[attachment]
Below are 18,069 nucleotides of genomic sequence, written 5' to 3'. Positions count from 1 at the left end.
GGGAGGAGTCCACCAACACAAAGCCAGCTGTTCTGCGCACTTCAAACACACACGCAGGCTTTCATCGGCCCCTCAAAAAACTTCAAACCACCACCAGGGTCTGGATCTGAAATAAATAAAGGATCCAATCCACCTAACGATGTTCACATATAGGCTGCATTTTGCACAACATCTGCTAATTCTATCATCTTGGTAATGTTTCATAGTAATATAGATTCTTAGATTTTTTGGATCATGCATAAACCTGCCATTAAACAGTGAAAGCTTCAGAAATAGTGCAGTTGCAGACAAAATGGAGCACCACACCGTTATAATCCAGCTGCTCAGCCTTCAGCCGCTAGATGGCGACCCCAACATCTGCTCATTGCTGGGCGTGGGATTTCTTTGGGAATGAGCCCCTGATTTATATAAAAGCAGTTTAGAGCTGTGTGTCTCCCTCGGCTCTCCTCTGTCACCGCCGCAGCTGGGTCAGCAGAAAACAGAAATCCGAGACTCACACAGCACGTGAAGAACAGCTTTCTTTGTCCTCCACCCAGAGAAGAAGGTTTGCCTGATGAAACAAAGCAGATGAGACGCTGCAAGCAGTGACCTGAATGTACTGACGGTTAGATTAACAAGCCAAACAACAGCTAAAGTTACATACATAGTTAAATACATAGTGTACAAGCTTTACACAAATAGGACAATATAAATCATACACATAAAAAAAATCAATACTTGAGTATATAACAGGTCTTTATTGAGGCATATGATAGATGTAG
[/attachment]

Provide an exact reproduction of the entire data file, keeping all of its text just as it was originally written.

Below are 18,069 nucleotides of genomic sequence, written 5' to 3'. Positions count from 1 at the left end.
GGGAGGAGTCCACCAACACAAAGCCAGCTGTTCTGCGCACTTCAAACACACACGCAGGCTTTCATCGGCCCCTCAAAAAACTTCAAACCACCACCAGGGTCTGGATCTGAAATAAATAAAGGATCCAATCCACCTAACGATGTTCACATATAGGCTGCATTTTGCACAACATCTGCTAATTCTATCATCTTGGTAATGTTTCATAGTAATATAGATTCTTAGATTTTTTGGATCATGCATAAACCTGCCATTAAACAGTGAAAGCTTCAGAAATAGTGCAGTTGCAGACAAAATGGAGCACCACACCGTTATAATCCAGCTGCTCAGCCTTCAGCCGCTAGATGGCGACCCCAACATCTGCTCATTGCTGGGCGTGGGATTTCTTTGGGAATGAGCCCCTGATTTATATAAAAGCAGTTTAGAGCTGTGTGTCTCCCTCGGCTCTCCTCTGTCACCGCCGCAGCTGGGTCAGCAGAAAACAGAAATCCGAGACTCACACAGCACGTGAAGAACAGCTTTCTTTGTCCTCCACCCAGAGAAGAAGGTTTGCCTGATGAAACAAAGCAGATGAGACGCTGCAAGCAGTGACCTGAATGTACTGACGGTTAGATTAACAAGCCAAACAACAGCTAAAGTTACATACATAGTTAAATACATAGTGTACAAGCTTTACACAAATAGGACAATATAAATCATACACATAAAAAAAATCAATACTTGAGTATATAACAGGTCTTTATTGAGGCATATGATAGATGTAG